Why the call for a national $15 an hour minimum wage is dangerous


Nick Youngson CC BY-SA 3.0 Alpha Stock Images

$15 an hour minimum wage could be in the very near future.

Josh Peters, Staff Writer

The current call is for a national $15 an hour minimum wage, more than double the current federal rate of $7.25. Under a Biden presidency and the possibility of a Democrat-controlled Senate, the likelihood of the Raise the Minimum Wage Act would increase. The Act would lift the minimum wage to $15 an hour by 2025.

A number of cities and states are already there, such as California, Connecticut, Illinois, Maryland, Massachusetts, New Jersey, and New York, and others are considering it.

I conducted a recent poll on my Instagram asking “Do you think the federal minimum wage should increase?” I got a total of 465 responses. Of those, 254 (55%) people were for it being increased and 211 (45%) of people were for it staying the same. 

The media casts the minimum wage debate as a war between employee and employer; however, most business owners pay their workers as much as they can! Most businesses’ profit margins are razor-thin, especially restaurants and small businesses. Finding and keeping good people is the hardest part of any employer’s job.

If the United States adopts a national minimum wage of $15, here’s what will happen:  A lot of people will lose their jobs or have their hours reduced. To survive, employers would have to reduce hours even for workers who manage to keep their jobs, and that is a pay cut.

Also, businesses will close, and the jobs they created will disappear.  A recent report from researchers at the Harvard Business School found that each $1 increase in the minimum wage results in a 4-10% increase in the likelihood of restaurants closing.  An over $7 an hour increase to $15, would be devastating not only for restaurants but for small businesses and their employees.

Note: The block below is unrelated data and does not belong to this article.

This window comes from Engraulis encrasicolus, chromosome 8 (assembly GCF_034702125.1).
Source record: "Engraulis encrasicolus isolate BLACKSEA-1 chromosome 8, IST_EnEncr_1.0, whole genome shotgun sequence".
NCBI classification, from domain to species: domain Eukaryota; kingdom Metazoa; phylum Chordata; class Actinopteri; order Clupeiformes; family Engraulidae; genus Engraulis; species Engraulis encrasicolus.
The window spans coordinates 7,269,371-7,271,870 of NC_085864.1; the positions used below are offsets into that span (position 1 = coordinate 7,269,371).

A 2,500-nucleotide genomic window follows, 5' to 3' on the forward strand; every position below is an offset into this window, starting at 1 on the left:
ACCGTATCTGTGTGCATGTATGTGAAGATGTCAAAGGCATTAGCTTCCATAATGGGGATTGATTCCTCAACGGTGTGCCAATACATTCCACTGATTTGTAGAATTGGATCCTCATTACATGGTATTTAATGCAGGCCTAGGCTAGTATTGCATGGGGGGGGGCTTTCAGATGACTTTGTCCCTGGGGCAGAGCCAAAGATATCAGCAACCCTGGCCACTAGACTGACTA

Not to mention, young people will lose that entry-level job opportunity. Which teaches valuable lessons, like the importance of showing up on time, teamwork, and presenting a happy demeanor to customers. No one can get that better job until they have their first job.

Furthermore, the cost of all workers will have to go up. You’re going to have to pay everybody more, which increases labor costs across the board. That’s more pressure on profits. Too much pressure and they’re out of business.

All things considered, fewer people will open businesses. $15 an hour is a very steep hill to climb. Future entrepreneurs will do the math on labor costs and realize it’s just not worth the risk. This is a real cost to the economy that we can’t measure. A company that never exists never employs anyone.

Most importantly, prices for everything will go up as businesses pass higher labor costs along to consumers. One of the following two things will happen: Either consumers won’t pay the higher prices and businesses will lay off workers or close, or consumers will pay higher prices and have less money to spend elsewhere. Either way, the higher minimum wage will represent a drag on the overall economy.

This is already a reality for many business owners and workers in the cities and states that are raising the minimum wage.

If a $15 minimum wage doesn’t help workers and doesn’t help employers, who exactly does it help?  Well, maybe just the progressive politicians who manage to mislead voters into believing that it’s the right thing to do.